The pickle Queen was really anxious about making a mistake during the wedding ceremony. Her uncle, a pastor, along with the church preacher were both officiating at the wedding. I don’t know if they were afraid that I’d change my mind and flee and the PQ would be an old maid forever, or why, but one of the two reassured her, pointing out that the order of service was not difficult to remember.

“All you have to keep in mind,” one of them said, “is that when you enter the church you walk up the aisle. Floyd and the best man will be waiting before the altar. Then I shall ask the congregation to sing a hymn. Then we shall go on with the ceremony. Just remember this order and you can’t go wrong!”

The happy Saturday evening arrived, and I waited nervously for my bride to appear. As the PQ took her place beside me, I was curious and then horrified as I heard her repeating, “Aisle, altar, hymn. Aisle, altar, hymn…” (Think about it!)

And some time later she did!

Keep your fork

Stuffed Baked Tomatoes

While fixing stuffed peppers the other night, I looked at all the tomatoes lying on the counter and remembered that my grandmother used to fix stuffed tomatoes. I found her recipe after checking her recipe book. Now we’ll be able to enjoy stuffed baked tomatoes as well as stuffed peppers. Heaven only knows that we have plenty of both ripening daily.

6 tomatoes
1/2 c cooked rice
1 tbsp butter
1/2 c chopped meat
1/2 c meat broth
Salt and pepper

After washing the tomatoes, cut a slice off the top of each tomato. Hollow out the tomatoes, leaving a thick shell. After combining the rice, meat and broth, season to taste. Fill the hollowed out tomatoes with the rice mixture. Place the stuffed tomatoes into a well-greased baking casserole. Place a dab of butter on each tomato. Bake at 375 degrees until the tomatoes are tender.

Keep your fork

You Know You’re A Mother

Having been around mothers most of my life, first my birth mother and then the Pickle Queen, I’ve noticed that you know you’re a mother when you’re up each night until at least 10:00 p.m., vacuuming, dusting, wiping, washing, drying, loading, unloading, shopping, cooking, doing the dishes, driving, flushing, ironing, sweeping, picking up, changing sheets, changing diapers, bathing, helping with homework, paying bills, answering the phone, checking e-mails, budgeting, clipping coupons, folding clothes, putting to bed, dragging out of bed, brushing, chasing, buckling, feeding, taking lunch to the field, swinging, playing ball, bike riding, pushing trucks, cuddling dolls, in-line skating, catching, blowing bubbles, wrapping gifts, hosting doings, running through sprinklers, sliding, taking walks, teaching Sunday school, being 4-H leader, coloring, crafting, jumping rope, gathering eggs as well as doing other farm chores, butchering chickens and other animals, planning family trips, raking, trimming, planting, edging, mowing, gardening, caring for house plants, putting fruits and vegetables up, painting, cutting wood, splitting wood, carrying fire wood into the house, stoking the stove, emptying the ashes, cleaning the stove pipes, bandaging scrapes and boo-boos, and walking and feeding the dog. I’m sure the list goes on and on. You get up at 5:30 a.m., and have no time to eat, sleep, drink, or go to the bathroom, and yet, you still manage to gain ten pounds. How do they do it?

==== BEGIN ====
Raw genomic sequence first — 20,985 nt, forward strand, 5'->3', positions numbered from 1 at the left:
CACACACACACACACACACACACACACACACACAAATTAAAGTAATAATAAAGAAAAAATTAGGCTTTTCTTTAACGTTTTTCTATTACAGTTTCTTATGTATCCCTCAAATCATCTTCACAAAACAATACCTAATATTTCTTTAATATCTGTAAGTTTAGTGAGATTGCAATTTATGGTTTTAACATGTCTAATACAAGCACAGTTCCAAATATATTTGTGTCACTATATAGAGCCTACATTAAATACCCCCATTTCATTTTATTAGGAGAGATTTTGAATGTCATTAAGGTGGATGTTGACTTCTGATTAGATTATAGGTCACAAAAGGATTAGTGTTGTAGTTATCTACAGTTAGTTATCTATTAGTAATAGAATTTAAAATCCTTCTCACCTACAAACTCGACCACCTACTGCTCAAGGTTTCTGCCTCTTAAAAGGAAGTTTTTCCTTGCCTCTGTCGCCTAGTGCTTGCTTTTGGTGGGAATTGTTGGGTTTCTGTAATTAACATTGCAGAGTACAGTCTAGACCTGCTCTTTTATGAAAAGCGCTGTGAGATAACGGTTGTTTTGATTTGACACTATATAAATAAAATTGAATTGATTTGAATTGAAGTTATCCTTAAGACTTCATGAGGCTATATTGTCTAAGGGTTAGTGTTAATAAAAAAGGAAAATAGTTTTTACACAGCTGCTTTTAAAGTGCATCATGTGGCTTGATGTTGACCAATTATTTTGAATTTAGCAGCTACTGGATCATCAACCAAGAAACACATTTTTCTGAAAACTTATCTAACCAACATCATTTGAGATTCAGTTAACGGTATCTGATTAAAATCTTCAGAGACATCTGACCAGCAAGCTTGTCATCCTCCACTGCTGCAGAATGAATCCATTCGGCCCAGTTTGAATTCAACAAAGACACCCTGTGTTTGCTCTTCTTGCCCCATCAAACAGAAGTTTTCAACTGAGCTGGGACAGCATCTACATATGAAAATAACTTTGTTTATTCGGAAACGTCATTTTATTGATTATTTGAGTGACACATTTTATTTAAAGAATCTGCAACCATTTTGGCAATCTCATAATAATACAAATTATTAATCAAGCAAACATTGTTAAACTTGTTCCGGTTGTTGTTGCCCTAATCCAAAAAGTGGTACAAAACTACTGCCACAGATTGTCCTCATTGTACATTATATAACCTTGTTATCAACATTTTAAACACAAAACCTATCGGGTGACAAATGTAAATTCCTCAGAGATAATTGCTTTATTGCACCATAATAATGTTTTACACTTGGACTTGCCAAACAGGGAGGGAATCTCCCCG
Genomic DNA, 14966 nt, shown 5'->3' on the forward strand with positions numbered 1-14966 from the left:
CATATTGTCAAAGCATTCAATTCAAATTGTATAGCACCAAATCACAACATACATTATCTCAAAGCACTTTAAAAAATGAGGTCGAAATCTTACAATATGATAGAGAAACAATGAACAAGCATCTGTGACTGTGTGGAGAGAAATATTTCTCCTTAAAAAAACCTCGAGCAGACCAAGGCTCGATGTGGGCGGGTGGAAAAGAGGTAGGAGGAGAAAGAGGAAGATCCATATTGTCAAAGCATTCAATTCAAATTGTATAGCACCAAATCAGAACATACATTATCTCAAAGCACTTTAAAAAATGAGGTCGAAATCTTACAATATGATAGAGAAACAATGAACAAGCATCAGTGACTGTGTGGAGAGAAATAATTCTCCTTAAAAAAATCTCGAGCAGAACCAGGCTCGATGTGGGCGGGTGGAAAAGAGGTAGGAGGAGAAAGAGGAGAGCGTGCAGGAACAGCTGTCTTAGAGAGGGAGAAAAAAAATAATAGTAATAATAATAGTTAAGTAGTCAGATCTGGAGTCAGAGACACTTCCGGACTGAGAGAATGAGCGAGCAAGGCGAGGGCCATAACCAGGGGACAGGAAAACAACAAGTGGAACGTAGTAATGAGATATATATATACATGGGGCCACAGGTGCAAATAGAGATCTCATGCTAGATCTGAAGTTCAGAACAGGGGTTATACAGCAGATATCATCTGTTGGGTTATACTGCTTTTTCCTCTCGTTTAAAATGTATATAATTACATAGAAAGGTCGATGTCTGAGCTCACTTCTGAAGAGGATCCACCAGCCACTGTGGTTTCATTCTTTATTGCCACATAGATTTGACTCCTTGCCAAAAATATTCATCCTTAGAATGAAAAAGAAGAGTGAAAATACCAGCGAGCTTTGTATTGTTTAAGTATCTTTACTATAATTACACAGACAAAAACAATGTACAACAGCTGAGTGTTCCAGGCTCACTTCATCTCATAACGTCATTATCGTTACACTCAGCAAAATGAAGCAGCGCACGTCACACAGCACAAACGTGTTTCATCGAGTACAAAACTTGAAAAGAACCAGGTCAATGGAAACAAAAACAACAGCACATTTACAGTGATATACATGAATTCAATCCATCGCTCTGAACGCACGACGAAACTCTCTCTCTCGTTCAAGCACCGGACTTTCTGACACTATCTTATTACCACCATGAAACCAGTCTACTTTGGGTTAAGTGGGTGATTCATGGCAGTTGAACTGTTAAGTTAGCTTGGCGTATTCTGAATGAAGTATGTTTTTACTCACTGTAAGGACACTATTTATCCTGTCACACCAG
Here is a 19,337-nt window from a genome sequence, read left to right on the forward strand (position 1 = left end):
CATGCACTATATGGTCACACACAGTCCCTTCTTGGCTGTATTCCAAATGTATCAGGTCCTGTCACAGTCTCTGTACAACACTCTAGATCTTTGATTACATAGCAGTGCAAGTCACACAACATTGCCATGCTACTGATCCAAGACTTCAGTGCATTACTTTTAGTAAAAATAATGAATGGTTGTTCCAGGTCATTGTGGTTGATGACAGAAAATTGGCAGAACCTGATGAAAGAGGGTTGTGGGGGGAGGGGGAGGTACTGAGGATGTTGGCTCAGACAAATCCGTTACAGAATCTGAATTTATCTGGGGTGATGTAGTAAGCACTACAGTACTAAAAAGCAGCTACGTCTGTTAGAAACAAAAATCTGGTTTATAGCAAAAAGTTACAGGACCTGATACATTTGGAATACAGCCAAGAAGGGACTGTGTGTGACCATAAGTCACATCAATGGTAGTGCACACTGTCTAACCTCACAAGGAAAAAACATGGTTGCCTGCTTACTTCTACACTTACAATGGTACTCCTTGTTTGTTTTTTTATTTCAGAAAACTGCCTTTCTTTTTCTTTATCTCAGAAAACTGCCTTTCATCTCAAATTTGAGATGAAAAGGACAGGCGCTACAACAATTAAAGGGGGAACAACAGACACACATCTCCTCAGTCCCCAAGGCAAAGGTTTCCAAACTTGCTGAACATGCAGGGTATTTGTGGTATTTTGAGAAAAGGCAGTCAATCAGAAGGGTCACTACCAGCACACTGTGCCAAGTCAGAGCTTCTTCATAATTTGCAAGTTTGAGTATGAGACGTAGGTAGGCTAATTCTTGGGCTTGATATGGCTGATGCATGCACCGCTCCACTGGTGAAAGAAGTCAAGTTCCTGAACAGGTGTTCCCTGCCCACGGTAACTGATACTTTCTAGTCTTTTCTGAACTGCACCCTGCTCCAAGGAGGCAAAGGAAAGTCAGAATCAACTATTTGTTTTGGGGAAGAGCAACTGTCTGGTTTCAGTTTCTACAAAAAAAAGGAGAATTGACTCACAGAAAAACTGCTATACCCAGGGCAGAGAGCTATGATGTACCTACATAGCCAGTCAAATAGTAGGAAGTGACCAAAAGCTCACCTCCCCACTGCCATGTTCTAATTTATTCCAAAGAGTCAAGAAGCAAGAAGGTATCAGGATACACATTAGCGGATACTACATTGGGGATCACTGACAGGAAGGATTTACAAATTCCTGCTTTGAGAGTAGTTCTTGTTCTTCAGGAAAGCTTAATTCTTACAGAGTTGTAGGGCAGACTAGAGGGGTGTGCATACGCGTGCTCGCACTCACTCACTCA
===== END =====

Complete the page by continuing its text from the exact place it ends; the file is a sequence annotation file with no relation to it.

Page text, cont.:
Keep your fork

Reality Check

  • Eventually you will reach a point when you stop lying about your age and start bragging about it.
  • Don’t let anyone tell you you’re getting old. Squash their toes with your rocker.
  • The older we get, the fewer things seem worth standing in line for.
  • Some people try to turn back their odometer. I want people to know why I look this way. I’ve traveled a long way and some of the roads weren’t paved.
  • Maturity means being emotionally and mentally healthy. It is that time when to say yes and when to say no, and when to say WHOOPPEE!
  • How old would you be if you didn’t know how old you are?
  • When you are dissatisfied and would like to go back to your youth, just think of Algebra.
  • You know you are getting old when everything either dries up or leaks.
  • I don’t know how I got over the hill without getting to the top.
  • The golden years are really just metallic years: gold in the tooth, silver in your hair and lead in the rear.
  • Life would be infinitely happier if we could only be born at the age of 80 and gradually approach 18.
  • One of the many things no one tells you about ageing is that it is such a nice change from being young.
  • Age seldom arrives smoothly or quickly. It is more often a succession of jerks.
  • Yeah, being young is beautiful, but being old is comfortable.
  • Old age is when former classmates are so gray and wrinkled and blind that they don’t recognize you.
  • If you don’t learn to laugh at trouble, you won’t have anything to laugh at when you’re old.
  • First you forget names, then you forget faces. Then you forget to pull your zipper up, then you forget to pull your zipper down.
  • One must wait until evening to see how splendid the day has been.
  • Being old doesn’t make you forget. Having too many stupid things to remember makes you forget.

Keep your fork